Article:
• Marías at Sampaguitas

Poetry by Noreen Ocampo

Haibun for vernal equinox


When wind kisses the ear’s shell at the right angle, she sounds like water. It has been three seasons since I last saw you, she hums. I was beginning to forget your face. Her cool laughter trickles away faster than trust, and sunlight reddens the space, warming the backs of eyelids into amber. Then: a staring contest with a full-bellied robin, a hungry wasp’s deliberate calculation, the grass still playing dead on the eve of spring. Everything a waiting game. Yolk and moonlight petals spill over papery blades, too young to know the difference between a flower and weed. Too young to have ever seen themselves as something unwanted.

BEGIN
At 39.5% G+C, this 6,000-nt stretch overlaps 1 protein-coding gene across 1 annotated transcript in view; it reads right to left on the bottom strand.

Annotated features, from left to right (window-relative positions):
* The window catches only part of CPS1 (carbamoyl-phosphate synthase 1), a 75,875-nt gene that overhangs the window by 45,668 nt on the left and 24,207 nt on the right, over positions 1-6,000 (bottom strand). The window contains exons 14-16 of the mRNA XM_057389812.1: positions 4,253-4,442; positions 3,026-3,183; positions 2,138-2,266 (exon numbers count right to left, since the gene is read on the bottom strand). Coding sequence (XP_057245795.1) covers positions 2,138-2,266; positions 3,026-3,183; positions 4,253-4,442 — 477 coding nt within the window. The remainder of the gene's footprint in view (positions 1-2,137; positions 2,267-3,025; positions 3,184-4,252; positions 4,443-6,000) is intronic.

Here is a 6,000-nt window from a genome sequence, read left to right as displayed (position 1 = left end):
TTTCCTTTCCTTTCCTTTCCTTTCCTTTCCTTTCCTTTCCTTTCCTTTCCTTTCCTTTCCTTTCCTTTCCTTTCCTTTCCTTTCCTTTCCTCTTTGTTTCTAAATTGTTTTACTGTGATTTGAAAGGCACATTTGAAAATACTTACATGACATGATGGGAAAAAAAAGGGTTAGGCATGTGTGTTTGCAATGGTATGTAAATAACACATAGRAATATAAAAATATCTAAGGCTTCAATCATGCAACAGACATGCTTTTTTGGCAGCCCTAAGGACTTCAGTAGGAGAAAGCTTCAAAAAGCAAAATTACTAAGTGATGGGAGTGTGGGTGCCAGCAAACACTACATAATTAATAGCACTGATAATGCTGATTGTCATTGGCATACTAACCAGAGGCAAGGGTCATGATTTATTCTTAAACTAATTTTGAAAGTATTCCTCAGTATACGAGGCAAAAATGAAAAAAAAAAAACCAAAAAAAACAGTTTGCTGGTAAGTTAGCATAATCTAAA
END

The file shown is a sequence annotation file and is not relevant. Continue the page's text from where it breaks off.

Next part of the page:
by night the water

swells into a change of heart

hello if you’re there




Noreen Ocampo (she/her) is a Filipina American writer and poet based in metro-Atlanta. She studies English, film, and media at Emory University and currently writes for COUNTERCLOCK and {m}aganda magazine. She is also a regular contributor for Marías at Sampaguitas. Say hi on Twitter @maybenoreen!

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